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Latin America

Trump signs new financial sanctions on Venezuela prohibiting dealings in gov't debt and some bonds

"These measures are carefully calibrated to deny the Maduro dictatorship a critical source of financing to maintain its illegitimate rule," the White House said. But will China and Russia step in?
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25 Ago 2017 – 11:57 AM EDT
Venezuelan President Nicolas maduroa proclainms victory after Constituent Assembly elections on the night of July 30, 2017. Crédito: Reuters

President Donald Trump signed an Executive Order imposing tough, new financial sanctions on the Venezuelan government of President Nicolas Maduro, including the issuance of debt and dealing in public sector bonds, the White House announced Friday.

The new sanctions are the first to target the country's economy rather than a previous series of punitive measures beginning under the Obama administration that targeted individuals in the Venezuelan government for their alleged role in corruption and violations of democratic rule.

"The U.S. financial system will not be complicit in any future placement of debt that will enable the Venezuelan government to finance ... its unconstitutional and undemocratic behavior," a senior U.S. official told reporters on a conference call.

Thenew sanctions prohibit dealings in new debt and equity issued by the government of Venezuela and its state oil company, the White House said in a statement . It also prohibits dealings in certain existing bonds owned by the Venezuelan public sector, as well as dividend payments to the government of Venezuela.

"These measures are carefully calibrated to deny the Maduro dictatorship a critical source of financing to maintain its illegitimate rule, protect the United States financial system from complicity in Venezuela’s corruption and in the impoverishment of the Venezuelan people, and allow for humanitarian assistance," the White House said.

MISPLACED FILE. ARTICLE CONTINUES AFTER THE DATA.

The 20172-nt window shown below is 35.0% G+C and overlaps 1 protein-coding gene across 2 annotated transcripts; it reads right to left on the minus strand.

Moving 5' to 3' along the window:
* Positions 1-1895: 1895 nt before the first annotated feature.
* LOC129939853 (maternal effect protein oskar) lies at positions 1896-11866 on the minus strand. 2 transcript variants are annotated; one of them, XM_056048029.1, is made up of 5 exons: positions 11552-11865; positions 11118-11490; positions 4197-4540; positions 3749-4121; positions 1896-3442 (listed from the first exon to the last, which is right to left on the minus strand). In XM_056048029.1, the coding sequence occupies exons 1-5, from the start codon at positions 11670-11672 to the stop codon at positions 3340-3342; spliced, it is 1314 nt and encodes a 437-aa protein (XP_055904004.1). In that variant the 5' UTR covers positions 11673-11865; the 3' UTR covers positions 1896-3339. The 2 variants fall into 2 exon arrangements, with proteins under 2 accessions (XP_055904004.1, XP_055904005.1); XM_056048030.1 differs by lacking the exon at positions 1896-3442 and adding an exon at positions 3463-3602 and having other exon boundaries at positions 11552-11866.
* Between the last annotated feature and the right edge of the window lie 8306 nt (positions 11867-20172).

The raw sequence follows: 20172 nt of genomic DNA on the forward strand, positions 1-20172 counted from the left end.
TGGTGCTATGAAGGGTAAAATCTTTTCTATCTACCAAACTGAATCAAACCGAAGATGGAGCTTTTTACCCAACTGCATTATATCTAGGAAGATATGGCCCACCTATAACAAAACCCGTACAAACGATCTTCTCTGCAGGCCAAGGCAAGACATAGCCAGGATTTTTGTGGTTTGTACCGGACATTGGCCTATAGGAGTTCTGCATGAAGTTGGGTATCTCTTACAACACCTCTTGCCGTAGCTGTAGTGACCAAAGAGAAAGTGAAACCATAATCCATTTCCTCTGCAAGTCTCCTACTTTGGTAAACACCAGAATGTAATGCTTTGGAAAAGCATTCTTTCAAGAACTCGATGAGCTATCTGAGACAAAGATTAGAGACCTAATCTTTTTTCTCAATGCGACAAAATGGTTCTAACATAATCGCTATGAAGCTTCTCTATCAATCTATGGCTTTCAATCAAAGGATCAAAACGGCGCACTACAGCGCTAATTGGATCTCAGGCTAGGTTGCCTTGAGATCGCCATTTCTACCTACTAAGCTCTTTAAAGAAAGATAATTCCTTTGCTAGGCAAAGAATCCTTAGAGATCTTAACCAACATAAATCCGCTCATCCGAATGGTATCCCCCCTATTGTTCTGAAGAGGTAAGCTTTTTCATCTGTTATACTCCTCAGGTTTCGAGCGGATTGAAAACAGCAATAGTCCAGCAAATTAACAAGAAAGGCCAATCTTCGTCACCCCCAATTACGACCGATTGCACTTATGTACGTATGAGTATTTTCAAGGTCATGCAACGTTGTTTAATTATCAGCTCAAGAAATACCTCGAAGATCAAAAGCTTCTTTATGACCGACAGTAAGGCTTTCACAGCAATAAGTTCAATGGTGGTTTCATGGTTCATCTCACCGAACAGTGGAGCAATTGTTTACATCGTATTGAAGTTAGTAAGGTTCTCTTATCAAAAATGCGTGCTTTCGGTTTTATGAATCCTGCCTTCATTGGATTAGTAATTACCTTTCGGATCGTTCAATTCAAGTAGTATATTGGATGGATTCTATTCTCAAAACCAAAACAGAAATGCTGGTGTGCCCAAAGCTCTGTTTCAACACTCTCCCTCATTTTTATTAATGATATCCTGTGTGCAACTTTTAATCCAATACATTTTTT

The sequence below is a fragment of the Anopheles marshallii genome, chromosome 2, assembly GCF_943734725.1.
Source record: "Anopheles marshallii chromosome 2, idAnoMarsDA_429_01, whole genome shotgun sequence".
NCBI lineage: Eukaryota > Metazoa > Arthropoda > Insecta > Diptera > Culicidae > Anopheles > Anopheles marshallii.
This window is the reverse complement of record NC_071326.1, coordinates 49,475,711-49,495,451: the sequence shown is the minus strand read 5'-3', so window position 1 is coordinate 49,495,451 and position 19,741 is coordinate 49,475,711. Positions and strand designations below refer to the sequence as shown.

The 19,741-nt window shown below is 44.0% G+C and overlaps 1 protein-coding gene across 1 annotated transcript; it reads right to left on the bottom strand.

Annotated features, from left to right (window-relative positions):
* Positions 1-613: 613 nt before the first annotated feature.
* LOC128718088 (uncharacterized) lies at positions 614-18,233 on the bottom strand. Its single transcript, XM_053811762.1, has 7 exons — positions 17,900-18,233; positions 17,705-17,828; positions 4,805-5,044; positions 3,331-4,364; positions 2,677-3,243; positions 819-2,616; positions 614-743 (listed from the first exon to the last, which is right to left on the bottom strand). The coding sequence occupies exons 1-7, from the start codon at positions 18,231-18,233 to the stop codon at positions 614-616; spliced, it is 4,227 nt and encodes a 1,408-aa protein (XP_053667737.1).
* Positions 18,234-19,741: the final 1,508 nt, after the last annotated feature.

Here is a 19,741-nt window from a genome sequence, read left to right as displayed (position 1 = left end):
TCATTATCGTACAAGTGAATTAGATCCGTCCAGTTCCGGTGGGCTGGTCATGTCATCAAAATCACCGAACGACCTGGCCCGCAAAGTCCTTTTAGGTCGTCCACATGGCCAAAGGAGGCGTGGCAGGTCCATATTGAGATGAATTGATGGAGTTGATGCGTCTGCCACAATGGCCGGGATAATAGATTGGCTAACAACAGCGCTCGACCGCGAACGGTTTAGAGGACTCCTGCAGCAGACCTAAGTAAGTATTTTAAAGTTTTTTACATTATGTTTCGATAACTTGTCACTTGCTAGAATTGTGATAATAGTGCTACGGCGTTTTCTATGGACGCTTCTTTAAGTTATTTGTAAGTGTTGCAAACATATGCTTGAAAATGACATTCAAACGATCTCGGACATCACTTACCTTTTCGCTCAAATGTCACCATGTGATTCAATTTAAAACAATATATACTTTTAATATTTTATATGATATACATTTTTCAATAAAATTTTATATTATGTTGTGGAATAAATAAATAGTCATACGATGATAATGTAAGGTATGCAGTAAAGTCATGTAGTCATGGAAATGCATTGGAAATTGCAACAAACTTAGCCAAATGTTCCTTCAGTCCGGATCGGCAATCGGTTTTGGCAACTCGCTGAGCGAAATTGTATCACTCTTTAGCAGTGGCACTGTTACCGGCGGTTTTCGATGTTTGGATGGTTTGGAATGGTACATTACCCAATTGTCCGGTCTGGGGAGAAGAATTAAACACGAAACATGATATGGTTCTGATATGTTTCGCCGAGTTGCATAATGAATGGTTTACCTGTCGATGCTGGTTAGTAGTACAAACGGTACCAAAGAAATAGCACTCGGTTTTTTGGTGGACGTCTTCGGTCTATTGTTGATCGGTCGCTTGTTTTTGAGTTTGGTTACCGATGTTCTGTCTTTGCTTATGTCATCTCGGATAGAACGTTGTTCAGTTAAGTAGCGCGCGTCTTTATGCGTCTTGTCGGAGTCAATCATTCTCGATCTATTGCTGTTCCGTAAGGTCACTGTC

To reduce harm to U.S. bond traders the Treasury Department will issue licenses allowing for a 30-day wind-down period; financing for most commercial trade, including the export and import of petroleum; dealings in select existing Venezuelan debts; and the financing for humanitarian goods to Venezuela, it added.

Venezuela denounced the latest sanctions, with its foreign minister saying the U.S was trying to provoke a humanitarian crisis. “These financial sanctions announced today are the worst aggressions to Venezuela in the last 200 years maybe ... Maybe after the Spanish empire was defeated by our liberators,” Foreign Minister Jorge Arreaza said at the United Nations in New York. “What do they want? They want to starve the Venezuelan people,” he added.

"The regime’s decision to create an illegitimate Constituent Assembly—and most recently to have that body usurp the powers of the democratically-elected National Assembly—represents a fundamental break in Venezuela’s legitimate constitutional order," the White House said.

The new sanctions target abuse of Venezuela financial system by the government to reward loyal officials, which experts says is pushing the oil-rich nation towards a massive debt default.

"Maduro’s economic mismanagement and rampant plundering of his nation’s assets have taken Venezuela ever closer to default. His officials are now resorting to opaque financing schemes and liquidating the country’s assets at fire sale prices," the White Hosue said.

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